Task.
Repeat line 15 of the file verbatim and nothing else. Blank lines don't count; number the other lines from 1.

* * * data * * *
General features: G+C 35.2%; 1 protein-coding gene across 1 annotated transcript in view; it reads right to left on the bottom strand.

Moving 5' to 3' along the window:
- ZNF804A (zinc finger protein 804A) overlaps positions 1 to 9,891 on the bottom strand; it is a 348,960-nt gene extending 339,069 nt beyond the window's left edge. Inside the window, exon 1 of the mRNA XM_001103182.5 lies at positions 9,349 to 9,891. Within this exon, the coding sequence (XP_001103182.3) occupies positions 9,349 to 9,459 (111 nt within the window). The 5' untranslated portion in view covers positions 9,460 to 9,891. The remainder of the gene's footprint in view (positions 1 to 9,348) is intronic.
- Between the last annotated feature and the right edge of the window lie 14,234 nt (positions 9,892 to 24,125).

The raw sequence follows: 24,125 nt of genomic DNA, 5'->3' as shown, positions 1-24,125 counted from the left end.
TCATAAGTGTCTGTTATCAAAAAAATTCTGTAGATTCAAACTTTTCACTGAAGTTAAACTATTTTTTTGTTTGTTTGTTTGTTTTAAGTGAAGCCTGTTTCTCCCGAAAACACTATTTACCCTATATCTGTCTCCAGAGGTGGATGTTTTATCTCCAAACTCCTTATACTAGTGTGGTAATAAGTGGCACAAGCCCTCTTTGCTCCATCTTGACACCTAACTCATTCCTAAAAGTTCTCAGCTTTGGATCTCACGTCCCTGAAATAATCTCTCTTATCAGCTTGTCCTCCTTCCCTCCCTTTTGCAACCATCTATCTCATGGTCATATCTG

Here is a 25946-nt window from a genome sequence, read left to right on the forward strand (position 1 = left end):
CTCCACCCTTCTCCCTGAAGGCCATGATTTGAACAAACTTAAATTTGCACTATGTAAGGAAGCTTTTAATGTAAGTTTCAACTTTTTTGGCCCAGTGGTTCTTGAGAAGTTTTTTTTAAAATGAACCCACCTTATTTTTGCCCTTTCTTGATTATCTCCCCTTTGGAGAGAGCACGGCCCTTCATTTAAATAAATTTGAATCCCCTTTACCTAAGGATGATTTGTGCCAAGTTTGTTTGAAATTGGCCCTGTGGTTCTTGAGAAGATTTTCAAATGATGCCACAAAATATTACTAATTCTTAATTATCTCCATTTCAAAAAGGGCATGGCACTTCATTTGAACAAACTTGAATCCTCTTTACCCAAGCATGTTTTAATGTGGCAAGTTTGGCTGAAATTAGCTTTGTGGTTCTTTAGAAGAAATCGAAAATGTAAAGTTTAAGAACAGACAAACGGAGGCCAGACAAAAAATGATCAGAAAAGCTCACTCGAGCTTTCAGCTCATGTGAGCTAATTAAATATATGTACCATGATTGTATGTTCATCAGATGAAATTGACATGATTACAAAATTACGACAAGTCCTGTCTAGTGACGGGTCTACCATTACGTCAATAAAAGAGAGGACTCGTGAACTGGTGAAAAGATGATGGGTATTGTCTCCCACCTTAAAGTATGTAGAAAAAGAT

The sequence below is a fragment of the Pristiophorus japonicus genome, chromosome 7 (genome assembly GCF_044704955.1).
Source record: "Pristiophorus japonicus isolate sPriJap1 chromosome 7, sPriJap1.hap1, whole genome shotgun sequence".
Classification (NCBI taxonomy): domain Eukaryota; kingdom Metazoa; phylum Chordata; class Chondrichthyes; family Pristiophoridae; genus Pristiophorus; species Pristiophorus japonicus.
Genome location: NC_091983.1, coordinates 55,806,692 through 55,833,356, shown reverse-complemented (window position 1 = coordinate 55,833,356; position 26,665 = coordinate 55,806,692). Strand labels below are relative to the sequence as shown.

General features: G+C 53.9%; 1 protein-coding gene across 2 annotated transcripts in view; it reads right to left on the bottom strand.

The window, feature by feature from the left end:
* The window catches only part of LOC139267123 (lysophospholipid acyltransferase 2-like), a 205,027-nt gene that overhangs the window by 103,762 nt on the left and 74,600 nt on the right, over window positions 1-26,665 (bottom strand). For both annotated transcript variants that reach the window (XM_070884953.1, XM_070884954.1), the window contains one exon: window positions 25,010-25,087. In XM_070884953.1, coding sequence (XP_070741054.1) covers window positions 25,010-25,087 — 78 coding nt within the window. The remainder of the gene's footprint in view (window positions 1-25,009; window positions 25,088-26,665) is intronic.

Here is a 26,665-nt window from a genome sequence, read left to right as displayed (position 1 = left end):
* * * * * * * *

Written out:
* The window catches only part of LOC139267123 (lysophospholipid acyltransferase 2-like), a 205,027-nt gene that overhangs the window by 103,762 nt on the left and 74,600 nt on the right, over window positions 1-26,665 (bottom strand). For both annotated transcript variants that reach the window (XM_070884953.1, XM_070884954.1), the window contains one exon: window positions 25,010-25,087. In XM_070884953.1, coding sequence (XP_070741054.1) covers window positions 25,010-25,087 — 78 coding nt within the window. The remainder of the gene's footprint in view (window positions 1-25,009; window positions 25,088-26,665) is intronic.